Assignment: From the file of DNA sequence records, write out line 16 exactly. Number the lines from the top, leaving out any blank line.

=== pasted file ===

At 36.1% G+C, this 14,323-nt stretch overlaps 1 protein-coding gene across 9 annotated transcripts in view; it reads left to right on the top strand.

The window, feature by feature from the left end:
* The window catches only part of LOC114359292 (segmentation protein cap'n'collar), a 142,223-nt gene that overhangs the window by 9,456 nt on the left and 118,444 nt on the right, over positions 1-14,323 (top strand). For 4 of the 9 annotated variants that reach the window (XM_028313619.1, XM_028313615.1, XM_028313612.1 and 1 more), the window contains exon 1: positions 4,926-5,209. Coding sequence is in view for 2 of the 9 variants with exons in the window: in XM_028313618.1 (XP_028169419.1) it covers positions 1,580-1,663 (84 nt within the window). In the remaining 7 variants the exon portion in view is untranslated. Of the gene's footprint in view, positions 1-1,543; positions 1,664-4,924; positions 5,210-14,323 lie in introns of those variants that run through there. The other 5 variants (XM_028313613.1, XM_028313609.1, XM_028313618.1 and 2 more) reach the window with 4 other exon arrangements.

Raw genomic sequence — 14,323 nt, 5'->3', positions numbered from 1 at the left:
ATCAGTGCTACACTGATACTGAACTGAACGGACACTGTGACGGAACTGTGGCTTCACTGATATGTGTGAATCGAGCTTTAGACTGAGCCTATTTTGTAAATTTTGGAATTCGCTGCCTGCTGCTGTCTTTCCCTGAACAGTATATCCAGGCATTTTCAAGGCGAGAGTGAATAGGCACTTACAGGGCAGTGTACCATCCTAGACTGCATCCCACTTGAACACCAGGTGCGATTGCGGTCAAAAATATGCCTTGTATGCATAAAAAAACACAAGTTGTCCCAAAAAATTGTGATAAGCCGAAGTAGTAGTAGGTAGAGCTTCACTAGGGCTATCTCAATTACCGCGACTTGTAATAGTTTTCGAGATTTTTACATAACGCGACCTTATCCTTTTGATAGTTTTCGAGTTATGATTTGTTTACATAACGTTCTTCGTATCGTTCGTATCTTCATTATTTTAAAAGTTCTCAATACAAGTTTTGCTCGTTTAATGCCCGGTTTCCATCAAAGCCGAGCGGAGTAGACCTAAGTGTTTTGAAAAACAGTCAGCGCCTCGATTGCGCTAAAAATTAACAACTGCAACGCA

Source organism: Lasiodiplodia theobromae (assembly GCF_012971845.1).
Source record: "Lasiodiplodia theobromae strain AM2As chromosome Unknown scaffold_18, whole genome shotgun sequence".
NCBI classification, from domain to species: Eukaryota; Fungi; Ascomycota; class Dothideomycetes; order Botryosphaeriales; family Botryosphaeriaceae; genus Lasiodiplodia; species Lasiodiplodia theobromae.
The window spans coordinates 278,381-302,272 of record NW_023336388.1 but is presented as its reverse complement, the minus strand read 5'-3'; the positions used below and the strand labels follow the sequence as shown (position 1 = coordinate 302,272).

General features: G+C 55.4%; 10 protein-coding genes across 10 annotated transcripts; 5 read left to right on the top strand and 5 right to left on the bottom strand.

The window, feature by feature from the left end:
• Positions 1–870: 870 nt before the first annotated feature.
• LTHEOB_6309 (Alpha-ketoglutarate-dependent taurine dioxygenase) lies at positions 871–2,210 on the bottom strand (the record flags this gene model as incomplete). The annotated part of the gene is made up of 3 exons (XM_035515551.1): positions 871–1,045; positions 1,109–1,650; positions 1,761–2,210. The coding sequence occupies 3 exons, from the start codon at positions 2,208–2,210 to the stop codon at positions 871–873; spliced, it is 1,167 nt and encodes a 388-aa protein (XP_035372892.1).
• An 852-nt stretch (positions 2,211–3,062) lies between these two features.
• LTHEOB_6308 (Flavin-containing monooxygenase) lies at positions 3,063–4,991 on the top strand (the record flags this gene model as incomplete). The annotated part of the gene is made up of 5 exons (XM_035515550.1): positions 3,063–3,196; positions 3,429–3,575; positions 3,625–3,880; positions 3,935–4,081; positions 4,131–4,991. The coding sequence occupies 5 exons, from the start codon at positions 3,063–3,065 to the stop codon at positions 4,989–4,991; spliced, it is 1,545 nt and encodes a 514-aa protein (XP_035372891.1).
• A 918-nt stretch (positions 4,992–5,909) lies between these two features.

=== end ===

• A 918-nt stretch (positions 4,992–5,909) lies between these two features.